Ultimately, change depends on leadership, which is rare in a marketplace in which fear, self-interest, competition and a preoccupation with management techniques drive organizations.

Effective leaders, in contrast, lead by inspiring and engaging the vision, leadership and collaboration of co-workers in their organizations and partners in their communities, says Anita Brown-Graham, director of the Institute for Emerging Issues at North Carolina State University and a trustee of the Z. Smith Reynolds Foundation in Winston-Salem.

Speaking at a Lunch ‘n’ Learn workshop in Charlotte sponsored by the Philanthropy Journal, Brown-Graham urged nonprofit leaders to work to shape change rather than waiting for change to shape them.

Citing Jim Collins’ “Good to Great: Why Some Companies Make the Leap…and Others Don’t,” she said what distinguishes great companies from good ones is a corporate culture of vision and innovation, rather than simply a visionary CEO.

That kind of leadership is critical to address the social problems we face, and requires a new way of thinking about leading.

Rooted in their passion, Brown-Graham says, leaders create a sense of urgency among the people who need to be involved in making change happen.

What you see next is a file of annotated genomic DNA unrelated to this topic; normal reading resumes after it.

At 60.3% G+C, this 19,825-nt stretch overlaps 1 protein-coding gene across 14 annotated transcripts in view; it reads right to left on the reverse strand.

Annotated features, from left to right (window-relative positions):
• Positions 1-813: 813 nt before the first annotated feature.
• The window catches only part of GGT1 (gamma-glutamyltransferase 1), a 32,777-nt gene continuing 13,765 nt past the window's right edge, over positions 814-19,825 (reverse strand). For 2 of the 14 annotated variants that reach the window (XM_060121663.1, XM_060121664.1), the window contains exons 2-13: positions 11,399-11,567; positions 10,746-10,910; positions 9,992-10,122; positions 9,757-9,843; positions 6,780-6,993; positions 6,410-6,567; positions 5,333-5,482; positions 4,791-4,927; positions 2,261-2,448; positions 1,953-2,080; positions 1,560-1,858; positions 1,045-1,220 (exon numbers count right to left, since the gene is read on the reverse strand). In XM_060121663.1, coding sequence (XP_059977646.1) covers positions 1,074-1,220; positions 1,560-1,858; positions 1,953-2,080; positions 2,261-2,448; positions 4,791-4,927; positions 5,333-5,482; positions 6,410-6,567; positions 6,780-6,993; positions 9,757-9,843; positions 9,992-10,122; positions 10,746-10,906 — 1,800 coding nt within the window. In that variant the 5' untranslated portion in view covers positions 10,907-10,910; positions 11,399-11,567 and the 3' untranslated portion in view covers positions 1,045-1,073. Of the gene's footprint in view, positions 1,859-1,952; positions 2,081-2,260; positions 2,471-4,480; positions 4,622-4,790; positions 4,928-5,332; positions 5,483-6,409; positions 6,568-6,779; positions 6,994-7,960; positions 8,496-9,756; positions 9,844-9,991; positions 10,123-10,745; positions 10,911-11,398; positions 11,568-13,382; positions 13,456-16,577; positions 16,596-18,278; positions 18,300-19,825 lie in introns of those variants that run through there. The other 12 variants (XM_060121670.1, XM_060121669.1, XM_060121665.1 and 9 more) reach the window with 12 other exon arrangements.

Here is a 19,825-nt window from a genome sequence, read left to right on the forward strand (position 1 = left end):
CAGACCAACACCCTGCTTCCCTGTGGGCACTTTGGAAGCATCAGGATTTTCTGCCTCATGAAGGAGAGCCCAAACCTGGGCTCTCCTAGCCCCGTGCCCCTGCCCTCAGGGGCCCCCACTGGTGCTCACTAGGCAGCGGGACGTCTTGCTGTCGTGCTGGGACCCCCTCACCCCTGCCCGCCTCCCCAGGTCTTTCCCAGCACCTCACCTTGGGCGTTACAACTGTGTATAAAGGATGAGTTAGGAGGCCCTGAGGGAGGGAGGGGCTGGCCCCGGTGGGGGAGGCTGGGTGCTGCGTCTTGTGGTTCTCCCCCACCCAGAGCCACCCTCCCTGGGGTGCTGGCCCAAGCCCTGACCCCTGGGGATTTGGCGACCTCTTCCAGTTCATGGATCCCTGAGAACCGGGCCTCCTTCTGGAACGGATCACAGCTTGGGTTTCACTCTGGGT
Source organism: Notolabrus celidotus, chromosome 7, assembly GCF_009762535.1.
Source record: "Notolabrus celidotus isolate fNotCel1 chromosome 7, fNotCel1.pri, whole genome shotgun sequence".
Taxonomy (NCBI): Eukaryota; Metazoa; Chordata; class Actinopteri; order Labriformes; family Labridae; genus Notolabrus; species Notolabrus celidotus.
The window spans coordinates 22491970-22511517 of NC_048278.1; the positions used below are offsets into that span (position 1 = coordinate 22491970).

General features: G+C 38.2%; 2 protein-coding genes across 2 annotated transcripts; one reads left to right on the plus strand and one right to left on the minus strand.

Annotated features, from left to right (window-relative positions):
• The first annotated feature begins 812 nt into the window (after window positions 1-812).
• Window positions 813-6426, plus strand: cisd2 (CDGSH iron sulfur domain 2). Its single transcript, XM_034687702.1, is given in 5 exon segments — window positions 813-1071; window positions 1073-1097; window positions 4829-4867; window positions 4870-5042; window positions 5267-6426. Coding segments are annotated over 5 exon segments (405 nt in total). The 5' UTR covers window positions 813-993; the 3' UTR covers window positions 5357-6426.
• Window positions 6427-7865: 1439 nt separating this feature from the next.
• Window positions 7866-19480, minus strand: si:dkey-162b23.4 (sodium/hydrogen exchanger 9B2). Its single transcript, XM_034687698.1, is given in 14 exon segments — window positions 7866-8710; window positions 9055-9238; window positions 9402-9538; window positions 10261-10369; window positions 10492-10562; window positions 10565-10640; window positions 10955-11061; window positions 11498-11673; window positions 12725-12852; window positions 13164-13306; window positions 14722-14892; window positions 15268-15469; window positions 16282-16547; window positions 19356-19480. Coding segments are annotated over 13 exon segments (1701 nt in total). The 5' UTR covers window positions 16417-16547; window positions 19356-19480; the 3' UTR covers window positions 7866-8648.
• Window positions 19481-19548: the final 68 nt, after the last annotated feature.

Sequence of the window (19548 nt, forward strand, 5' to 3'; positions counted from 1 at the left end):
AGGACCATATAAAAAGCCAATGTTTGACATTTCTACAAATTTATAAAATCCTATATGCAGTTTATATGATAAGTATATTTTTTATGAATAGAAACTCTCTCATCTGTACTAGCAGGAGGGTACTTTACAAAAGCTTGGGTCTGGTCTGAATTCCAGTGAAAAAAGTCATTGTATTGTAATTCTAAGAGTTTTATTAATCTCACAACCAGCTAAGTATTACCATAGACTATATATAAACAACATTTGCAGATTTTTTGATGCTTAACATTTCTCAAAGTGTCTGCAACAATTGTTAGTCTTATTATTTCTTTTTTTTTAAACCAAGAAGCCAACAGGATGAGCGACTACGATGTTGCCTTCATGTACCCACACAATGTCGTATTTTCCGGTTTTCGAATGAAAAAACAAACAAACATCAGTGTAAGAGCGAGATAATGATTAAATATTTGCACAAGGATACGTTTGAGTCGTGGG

Those leaders build a team with the “credibility, skills, connections and formal authority” essential for guiding change, she says, and that team must operate with “trust and emotional commitment.”

For the team to be effective, leaders must show they mean business through action not words, and must repeat the story of the vision and process as often as they need to.

Members of the team must truly be part of change initiatives, and must be able to see, through short-term “wins,” that they are having an impact and that the larger goal is within reach.

And faced with a culture of resistance and fear, Brown-Graham says, leaders must continually push for change and nurture the new culture they are trying to create, using existing tools, such as promotions and incentives, to engage employees and organizational partners.

And even when wins occur, she says, leaders must be vigilant about making sure changes “stick” and are not erased by backsliding into the old way of doing business.

Social progress depends on change, which depends on leaders with the vision and courage to create a culture in their organizations and communities that will inspire and engage true partners in shaping change.

Tapping philanthropy’s true value